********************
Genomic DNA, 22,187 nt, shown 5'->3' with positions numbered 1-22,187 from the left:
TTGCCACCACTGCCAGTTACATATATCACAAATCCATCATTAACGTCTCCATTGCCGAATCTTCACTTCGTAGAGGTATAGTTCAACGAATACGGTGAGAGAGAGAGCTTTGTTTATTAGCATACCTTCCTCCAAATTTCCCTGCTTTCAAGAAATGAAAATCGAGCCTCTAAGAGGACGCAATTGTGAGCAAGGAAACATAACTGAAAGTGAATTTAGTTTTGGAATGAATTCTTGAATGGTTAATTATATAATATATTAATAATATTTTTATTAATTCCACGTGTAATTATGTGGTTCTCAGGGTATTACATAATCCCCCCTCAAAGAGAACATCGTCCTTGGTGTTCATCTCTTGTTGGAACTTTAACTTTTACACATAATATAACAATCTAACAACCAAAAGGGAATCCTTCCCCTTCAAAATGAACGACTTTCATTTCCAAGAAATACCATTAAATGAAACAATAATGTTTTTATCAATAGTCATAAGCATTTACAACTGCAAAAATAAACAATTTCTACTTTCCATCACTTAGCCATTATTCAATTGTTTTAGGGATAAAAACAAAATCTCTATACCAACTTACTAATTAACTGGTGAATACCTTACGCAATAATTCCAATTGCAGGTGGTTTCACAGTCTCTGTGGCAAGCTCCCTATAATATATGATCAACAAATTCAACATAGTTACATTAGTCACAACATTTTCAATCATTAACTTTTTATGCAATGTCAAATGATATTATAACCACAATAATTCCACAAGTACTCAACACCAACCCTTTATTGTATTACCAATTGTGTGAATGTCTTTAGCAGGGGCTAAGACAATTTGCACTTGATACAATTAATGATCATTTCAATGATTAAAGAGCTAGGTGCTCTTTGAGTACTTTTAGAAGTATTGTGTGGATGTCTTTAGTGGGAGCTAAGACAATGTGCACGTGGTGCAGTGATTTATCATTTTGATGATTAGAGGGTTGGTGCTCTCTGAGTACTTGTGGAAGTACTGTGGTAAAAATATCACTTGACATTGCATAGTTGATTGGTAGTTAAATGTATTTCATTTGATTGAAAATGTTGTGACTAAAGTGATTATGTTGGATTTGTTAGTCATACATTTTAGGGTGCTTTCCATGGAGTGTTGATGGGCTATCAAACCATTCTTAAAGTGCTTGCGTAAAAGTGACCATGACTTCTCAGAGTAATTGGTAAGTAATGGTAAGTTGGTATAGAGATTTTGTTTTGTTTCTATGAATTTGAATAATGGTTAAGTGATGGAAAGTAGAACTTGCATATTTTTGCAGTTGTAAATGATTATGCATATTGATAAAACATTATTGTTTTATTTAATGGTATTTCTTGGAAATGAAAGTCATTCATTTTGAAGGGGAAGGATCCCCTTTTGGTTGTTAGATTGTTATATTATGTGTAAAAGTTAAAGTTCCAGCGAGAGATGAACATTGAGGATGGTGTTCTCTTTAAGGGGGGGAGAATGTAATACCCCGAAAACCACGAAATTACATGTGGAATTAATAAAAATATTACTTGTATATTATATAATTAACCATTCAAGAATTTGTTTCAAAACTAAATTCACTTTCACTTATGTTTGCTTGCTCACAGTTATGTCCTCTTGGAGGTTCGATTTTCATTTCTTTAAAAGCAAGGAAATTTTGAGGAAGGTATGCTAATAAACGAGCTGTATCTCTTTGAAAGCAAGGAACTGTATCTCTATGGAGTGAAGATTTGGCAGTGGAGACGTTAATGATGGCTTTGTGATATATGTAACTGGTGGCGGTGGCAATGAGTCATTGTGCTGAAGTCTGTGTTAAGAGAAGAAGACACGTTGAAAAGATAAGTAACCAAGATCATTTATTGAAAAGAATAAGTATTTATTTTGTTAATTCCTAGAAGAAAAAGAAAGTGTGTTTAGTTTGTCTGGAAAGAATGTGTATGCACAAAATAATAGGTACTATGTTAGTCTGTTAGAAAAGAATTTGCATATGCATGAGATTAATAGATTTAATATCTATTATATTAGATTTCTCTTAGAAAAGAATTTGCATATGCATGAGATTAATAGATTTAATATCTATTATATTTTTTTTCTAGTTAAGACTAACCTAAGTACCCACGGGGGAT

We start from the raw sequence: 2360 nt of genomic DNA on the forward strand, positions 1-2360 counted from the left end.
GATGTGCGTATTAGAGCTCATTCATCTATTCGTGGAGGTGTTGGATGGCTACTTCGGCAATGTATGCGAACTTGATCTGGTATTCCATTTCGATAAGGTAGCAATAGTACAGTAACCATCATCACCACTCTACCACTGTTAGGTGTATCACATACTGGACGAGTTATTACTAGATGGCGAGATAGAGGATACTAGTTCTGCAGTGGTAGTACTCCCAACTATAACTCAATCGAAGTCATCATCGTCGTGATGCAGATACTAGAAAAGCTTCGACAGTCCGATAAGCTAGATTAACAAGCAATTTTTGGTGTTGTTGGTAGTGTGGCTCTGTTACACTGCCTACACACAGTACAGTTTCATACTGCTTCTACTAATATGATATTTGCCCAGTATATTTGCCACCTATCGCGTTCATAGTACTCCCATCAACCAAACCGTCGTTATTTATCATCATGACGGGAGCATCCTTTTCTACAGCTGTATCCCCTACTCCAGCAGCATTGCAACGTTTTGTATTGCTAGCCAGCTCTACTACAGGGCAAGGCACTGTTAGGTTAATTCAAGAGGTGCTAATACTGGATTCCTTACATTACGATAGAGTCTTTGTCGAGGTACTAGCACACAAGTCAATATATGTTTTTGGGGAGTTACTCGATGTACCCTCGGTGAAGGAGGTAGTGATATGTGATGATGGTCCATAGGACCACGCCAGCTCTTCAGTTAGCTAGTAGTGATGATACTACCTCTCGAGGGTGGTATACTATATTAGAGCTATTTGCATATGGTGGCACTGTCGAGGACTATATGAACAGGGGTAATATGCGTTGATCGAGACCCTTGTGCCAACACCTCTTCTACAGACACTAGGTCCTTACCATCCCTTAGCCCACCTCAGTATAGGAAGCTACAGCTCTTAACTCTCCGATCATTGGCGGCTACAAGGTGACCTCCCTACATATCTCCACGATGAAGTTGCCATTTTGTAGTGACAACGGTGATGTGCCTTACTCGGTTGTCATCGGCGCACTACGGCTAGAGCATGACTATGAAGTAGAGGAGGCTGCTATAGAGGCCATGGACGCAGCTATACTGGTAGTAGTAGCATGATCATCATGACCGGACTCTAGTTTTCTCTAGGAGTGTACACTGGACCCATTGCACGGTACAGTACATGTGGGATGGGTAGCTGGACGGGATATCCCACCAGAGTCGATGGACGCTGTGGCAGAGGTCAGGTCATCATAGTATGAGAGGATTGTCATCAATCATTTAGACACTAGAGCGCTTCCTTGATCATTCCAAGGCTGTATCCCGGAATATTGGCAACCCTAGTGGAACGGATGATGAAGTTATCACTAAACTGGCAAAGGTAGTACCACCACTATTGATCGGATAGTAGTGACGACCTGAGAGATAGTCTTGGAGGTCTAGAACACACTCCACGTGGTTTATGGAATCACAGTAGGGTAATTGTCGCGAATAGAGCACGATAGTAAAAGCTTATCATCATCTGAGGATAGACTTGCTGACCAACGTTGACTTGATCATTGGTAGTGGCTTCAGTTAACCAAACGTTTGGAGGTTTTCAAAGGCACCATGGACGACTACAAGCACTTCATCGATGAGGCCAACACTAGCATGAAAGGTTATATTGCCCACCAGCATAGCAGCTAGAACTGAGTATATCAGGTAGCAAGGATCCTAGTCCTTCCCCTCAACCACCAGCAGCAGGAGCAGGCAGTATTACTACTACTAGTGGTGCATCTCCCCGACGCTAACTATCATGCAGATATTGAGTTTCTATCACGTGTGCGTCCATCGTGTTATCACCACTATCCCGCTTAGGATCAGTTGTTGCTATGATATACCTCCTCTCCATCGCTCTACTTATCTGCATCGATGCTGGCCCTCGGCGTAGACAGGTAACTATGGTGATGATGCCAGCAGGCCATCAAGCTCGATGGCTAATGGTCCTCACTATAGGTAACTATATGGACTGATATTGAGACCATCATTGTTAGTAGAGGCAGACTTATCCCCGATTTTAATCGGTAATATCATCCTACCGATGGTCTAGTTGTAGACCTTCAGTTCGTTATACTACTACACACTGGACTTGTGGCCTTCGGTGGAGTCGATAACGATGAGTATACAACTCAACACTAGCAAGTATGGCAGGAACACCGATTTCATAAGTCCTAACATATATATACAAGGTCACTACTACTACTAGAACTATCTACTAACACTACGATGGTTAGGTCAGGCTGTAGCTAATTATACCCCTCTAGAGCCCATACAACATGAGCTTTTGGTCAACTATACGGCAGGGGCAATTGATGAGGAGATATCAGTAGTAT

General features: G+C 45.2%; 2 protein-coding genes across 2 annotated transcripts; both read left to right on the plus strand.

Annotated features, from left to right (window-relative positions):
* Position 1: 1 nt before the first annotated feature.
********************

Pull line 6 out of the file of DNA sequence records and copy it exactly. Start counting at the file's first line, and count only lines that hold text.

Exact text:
Annotated features, from left to right (window-relative positions):